The First Grand Strategists? War and Politics in Ancient Egypt and Iraq

The Clements Center for History, Strategy & Statecraft, the Department of History, and the Thomas Jefferson Society are pleased to welcome Professor Garrett Fagan to UT for a talk titled "The First Grand Strategists? War and Politics in Ancient Egypt and Iraq".

In this lecture Garrett G. Fagan considers the geopolitical and military situation in the Ancient Near East, especially in the Early Dynastic III Period of Sumer (ca. 2500-2100 BCE) and the Late Bronze Age (ca. 1500-1100 BCE), and explores what the evidence tells us about any supposed "Grand Strategy" the various players were adhering to. He also asks the more basic question of whether or not such early states even had the apparatus to formulate "Grand Strategy" in the first place.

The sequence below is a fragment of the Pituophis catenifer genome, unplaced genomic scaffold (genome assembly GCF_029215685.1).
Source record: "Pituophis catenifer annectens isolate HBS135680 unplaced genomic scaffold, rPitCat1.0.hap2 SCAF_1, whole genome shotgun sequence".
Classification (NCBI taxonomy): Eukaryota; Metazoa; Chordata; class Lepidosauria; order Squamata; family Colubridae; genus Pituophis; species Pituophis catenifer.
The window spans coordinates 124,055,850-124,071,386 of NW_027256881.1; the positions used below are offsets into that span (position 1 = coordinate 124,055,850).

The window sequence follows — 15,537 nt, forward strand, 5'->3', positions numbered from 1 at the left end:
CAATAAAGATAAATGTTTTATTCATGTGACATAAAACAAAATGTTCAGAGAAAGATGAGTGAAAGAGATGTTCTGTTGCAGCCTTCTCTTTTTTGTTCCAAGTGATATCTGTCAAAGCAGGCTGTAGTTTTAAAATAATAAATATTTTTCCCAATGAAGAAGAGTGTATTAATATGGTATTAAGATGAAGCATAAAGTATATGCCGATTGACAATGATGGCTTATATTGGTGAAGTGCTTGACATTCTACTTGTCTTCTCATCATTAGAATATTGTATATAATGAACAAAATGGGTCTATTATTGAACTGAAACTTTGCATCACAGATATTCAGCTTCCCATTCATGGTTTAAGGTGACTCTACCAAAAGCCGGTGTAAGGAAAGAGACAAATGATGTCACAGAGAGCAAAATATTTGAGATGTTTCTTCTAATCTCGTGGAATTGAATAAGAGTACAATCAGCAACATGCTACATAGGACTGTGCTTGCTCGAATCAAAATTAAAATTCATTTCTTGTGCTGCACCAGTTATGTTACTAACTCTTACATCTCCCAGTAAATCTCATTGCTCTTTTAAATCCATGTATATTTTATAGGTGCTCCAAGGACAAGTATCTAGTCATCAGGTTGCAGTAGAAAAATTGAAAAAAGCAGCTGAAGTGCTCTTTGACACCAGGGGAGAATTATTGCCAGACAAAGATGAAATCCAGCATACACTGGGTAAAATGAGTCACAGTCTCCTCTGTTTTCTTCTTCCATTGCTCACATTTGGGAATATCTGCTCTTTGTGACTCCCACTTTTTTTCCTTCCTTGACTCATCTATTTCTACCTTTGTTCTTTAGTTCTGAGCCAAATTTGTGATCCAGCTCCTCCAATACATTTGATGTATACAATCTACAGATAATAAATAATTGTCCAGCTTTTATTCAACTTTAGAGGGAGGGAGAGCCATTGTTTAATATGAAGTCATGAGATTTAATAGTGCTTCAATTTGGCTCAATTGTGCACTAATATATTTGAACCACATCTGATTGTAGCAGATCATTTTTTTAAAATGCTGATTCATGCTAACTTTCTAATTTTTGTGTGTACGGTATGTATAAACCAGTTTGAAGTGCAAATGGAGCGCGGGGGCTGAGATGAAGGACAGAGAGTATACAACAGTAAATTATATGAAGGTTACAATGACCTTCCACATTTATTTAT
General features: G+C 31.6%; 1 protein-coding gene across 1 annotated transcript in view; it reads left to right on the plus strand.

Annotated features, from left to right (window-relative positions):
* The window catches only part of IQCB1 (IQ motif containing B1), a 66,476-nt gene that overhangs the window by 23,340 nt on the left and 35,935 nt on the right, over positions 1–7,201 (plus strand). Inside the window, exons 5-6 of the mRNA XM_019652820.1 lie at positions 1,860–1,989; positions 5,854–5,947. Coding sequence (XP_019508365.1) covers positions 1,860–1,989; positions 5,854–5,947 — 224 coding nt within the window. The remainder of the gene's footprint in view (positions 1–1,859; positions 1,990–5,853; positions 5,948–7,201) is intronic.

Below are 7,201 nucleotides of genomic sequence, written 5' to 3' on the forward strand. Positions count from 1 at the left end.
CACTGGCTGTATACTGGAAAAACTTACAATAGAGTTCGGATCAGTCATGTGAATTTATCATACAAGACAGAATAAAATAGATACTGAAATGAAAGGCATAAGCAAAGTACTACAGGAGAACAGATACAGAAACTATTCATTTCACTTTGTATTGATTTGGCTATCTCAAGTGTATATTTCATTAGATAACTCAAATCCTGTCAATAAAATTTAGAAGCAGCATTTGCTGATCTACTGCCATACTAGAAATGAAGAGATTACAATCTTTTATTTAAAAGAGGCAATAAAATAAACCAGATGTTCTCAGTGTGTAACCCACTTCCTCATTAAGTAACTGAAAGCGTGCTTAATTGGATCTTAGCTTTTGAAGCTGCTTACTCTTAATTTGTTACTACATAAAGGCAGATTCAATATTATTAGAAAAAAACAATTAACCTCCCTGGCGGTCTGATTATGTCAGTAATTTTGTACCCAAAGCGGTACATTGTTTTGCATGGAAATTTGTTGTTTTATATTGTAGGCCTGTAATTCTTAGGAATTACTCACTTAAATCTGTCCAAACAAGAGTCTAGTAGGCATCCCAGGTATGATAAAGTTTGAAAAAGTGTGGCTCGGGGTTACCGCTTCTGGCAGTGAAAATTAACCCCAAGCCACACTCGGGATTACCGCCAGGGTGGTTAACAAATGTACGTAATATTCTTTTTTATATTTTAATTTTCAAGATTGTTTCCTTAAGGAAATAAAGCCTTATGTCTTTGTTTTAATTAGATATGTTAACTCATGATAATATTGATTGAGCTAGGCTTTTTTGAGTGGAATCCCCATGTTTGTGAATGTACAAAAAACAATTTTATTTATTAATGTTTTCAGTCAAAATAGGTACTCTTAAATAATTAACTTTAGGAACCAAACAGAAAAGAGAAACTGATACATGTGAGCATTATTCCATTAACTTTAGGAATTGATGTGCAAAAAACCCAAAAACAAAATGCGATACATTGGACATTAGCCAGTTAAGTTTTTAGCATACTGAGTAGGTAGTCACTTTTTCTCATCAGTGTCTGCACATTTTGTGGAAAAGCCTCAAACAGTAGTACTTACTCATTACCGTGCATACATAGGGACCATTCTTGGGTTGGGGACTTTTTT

Garrett G. Fagan is Professor of Ancient History at Penn State University. His main research interests lie in the field of Roman history and archaeology, on which he has published two mongraphs (Bathing in Public in the Roman World [Ann Arbor, 1999] and The Lure of the Arena [Cambridge, 2011]). He has edited or co-authored three other books, and has numerous scholarly articles and chapters in print. He has appeared on the acclaimed PBS science series Nova and on the History Channel, and has produced three courses with The Teaching Company, on the History of Ancient Rome, Emperors of Rome, and Great Battles of the Ancient World.

Wednesday, April 23, 2014 at 12:15pm to 1:30pm

Texas Union Building (UNB), Eastwoods Room
2247 Guadalupe, Austin, Texas 78705

Event Type

Arts & Humanities, Policy & Law

Target Audience

Students, Staff, Faculty, Alumni, General Public




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